From there we tubed-it across London to join Judy for The Heart of the City, a wander through the streets and alleyways in the City of London. This is where the big glass and steel skyscrapers meet stone pillars and church spires. It’s a real labyrinth in all senses – there are no neat blocks here, and the stories that comes from this area match the random architecture. Judy is absolutely full of information; we’ve been on tours with her before (she guides the St Paul’s one we did) – it’s a real pleasure spending a couple of hours with someone who can bring this stuff to life.
I’ve said it before, but I mean it, next time you’re in London, be sure to join London Walks for one of their wanders. Absolutely well worth the money and time.
Saving London from The Syndicate
Have you done an escape room? You know, you and some friends get locked in a room and have to solve the puzzles to get out again? Well the other thing we got up to in London this time around was a kind-of escape room… but it was outdoors. We use a Buyagift voucher we received for Christmas last year to join Outscape Games for The Wren Code.
The premise was that we had two hours to prevent the greatest heist in the City’s history… but the criminals left behind a trail of clues and challenges that might help us stop them. Armed with an iPad containing geotagged puzzles and challenges, we ran around the St Paul’s area of London, playing games and, well, saving the world. You know the sort of thing!
But of course, unlike your standard escape room, this one had us marching around London. The whole thing was very clever and a lot of fun. We know this area of London a little bit, which helped with the first challenge (no spoilers, don’t worry!) – but even with that we were discovering new alleyways and back streets. Some of the challenges were reasonably simple, others really got our brains working, it was a good mix.
You’ll be pleased to know we did manage to save London from the Syndicate… completing the four set challenges in the allotted time. We did wonder towards the end whether we’d actually done very well at all, because we tried a couple of the optional challenges and were beaten by the system. But apparently we did well above average, according to Luke, our host, which made us feel good.
I won’t give any more away as I would definitely recommend this game to you if you’re heading to London and want something a bit different. It would be especially good for a group of friends where you can split up into teams and compete against each other, that would add an extra element of fun into the mix. They also do one inside the V&A Museum, which might be a good winter option.
In the Mail
While I’m a huge advocate for spending time outside even in the dark and damp months (how is One Hour Outside going for you?), I also think this time of year is perfect for browsing through lovely books. Yes, story books and personal development books are great, but I have a real love for travel books, guidebooks, and coffee table books which inspire the next thing.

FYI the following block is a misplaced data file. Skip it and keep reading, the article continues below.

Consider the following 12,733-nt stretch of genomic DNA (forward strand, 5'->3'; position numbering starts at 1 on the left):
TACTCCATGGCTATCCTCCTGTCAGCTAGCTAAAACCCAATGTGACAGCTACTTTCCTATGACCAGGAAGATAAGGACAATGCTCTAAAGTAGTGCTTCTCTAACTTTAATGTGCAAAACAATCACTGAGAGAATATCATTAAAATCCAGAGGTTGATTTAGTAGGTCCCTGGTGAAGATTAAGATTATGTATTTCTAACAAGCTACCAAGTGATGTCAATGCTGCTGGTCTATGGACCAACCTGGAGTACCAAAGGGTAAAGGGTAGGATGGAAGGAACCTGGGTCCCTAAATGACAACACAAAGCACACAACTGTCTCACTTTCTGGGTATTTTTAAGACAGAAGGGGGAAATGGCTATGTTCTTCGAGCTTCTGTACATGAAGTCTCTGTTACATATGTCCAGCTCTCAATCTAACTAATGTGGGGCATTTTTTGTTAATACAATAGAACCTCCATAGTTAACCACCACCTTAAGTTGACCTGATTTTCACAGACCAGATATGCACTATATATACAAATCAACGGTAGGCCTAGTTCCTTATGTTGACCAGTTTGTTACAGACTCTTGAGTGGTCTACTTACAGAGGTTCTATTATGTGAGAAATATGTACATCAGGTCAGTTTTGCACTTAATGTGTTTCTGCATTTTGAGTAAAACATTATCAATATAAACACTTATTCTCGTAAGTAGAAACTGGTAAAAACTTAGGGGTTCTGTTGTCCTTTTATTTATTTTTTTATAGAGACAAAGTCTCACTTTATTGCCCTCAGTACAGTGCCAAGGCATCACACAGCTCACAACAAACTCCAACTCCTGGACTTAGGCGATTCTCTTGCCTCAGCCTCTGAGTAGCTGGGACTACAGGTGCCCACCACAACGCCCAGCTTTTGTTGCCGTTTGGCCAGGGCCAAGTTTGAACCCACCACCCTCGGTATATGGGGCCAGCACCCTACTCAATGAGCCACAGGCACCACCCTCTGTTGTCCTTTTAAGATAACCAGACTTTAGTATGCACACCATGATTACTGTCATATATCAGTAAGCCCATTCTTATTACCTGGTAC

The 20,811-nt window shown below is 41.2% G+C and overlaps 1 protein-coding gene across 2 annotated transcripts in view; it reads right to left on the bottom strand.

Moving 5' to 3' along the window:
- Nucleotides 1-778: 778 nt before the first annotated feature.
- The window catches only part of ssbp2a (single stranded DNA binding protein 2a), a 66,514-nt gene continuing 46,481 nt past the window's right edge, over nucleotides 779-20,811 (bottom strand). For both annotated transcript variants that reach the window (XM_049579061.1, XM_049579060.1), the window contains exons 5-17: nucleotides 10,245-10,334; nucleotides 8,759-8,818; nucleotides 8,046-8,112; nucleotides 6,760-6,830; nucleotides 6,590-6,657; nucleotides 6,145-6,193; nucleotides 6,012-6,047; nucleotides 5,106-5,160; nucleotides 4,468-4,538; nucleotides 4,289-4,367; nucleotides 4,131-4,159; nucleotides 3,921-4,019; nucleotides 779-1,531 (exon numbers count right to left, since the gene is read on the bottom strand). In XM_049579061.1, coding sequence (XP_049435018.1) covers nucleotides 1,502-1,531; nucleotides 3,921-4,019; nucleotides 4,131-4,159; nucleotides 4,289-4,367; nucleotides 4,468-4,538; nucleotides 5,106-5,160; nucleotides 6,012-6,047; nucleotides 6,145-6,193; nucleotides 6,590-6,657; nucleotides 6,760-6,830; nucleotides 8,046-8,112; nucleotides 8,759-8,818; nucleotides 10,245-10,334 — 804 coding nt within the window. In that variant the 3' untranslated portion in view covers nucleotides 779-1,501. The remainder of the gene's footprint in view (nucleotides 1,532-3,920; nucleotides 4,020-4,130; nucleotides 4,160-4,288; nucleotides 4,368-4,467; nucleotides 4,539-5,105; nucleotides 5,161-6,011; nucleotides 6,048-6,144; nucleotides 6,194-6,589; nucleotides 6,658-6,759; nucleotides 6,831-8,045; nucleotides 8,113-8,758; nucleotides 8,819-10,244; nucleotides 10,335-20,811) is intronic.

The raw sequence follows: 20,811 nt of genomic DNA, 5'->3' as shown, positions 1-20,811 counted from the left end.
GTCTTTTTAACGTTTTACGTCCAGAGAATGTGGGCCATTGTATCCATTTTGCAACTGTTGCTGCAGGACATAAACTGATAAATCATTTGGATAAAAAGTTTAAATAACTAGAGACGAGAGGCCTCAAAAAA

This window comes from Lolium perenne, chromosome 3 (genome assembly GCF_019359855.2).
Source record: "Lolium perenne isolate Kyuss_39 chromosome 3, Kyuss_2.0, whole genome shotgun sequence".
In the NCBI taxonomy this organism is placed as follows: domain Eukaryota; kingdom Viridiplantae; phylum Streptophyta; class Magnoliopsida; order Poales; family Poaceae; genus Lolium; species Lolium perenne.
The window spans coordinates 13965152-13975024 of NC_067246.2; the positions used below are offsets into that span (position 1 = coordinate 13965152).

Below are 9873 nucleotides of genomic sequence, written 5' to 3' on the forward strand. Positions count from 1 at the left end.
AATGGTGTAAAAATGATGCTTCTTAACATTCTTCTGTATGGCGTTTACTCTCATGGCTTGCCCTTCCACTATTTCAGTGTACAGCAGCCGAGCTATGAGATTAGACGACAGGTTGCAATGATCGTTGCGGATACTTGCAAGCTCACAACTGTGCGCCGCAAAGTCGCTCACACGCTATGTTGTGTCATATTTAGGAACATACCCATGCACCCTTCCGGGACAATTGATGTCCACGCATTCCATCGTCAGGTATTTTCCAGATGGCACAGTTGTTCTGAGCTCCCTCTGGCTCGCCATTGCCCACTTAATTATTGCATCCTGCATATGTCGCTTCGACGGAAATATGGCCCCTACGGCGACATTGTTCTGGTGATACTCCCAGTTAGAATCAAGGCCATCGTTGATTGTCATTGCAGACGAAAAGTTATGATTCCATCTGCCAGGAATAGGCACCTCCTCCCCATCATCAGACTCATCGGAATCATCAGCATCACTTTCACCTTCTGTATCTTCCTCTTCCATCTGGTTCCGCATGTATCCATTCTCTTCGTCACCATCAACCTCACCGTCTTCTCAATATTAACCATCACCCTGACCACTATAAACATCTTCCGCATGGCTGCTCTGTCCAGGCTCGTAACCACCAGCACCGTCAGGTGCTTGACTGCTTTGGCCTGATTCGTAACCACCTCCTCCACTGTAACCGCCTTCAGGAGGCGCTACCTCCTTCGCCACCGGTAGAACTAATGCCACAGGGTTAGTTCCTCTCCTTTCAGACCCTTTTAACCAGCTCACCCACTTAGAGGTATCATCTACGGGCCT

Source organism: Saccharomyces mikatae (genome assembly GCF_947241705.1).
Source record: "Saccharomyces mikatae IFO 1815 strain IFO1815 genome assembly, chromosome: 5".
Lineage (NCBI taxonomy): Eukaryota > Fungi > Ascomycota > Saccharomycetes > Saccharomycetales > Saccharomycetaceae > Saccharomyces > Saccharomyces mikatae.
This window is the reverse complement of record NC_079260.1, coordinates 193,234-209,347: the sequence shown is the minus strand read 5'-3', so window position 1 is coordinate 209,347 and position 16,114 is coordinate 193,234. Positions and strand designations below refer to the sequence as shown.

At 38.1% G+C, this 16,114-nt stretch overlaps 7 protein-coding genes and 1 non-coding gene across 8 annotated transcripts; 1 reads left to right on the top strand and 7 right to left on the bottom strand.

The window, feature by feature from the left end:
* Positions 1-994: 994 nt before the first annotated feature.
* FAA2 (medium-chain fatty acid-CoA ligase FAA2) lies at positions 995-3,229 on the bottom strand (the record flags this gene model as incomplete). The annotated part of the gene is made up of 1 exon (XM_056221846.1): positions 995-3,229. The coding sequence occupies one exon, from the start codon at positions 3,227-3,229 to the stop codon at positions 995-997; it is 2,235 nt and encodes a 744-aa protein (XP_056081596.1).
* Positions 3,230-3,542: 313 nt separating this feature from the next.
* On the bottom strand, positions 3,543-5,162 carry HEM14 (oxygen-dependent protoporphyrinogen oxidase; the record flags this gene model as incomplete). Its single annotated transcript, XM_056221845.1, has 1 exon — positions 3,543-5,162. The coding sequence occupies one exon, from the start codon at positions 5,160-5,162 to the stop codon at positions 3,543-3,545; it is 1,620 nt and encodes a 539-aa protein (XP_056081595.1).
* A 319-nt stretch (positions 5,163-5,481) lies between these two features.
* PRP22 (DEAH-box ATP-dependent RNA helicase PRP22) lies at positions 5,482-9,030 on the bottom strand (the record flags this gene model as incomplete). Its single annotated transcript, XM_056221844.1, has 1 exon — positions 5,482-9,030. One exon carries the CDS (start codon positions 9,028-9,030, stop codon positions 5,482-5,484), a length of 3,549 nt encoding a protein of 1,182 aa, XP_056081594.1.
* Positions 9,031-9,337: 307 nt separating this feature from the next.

I recently received a couple of such books in the mail which are most definitely worth mentioning to you.
England and Wales Island Bagging, Lisa Drewe
This lovely book, which arrived signed by fellow Ordnance Survey GetOutside Champion Lisa (thanks!), is a guide to adventures on the islands of England and Wales. Featuring the big hitters such as Isle of Man and Jersey, familiar islands including Lundy and Lindisfarne, and a whole heap of lesser well-known examples, there are walks, swims, pubs, campsites and more.
So far I’ve only dipped in and out, but I’m already inspired to visit the handful of islands I didn’t know were (almost) on my doorstep. This would make a lovely gift for someone who likes to travel and explore, a great addition to any shelf of guidebooks.
Let’s Get Lost, Finn Beales
This hardback book is a collection of landscape photography from some of the remotest and most spectacular locations around the globe. And it is utterly stunning.
Curated by travel and lifestyle photographer Finn Beales, and featuring a collection of other landscape photographers, this lovely coffee table book is a wonderful piece of visual escapism. There are coastal views, mountain landscapes, forests and expansive wildernesses, and all of them make me want to go there.
I admit the first thing I did was flick through to see if I recognised any of the places as those I’ve visited myself, and there are a couple… I guess I’ll be adding to my to-travel-to list. Another great gift idea if you’re shopping for someone who loves travel photography at the moment.
This week I want to know… how do you most like spending time in London when you visit? And, if not London, where else makes for a most excellent UK city break?
And don’t forget to get your One Hour Outside today… whatever day you happen to be reading this on!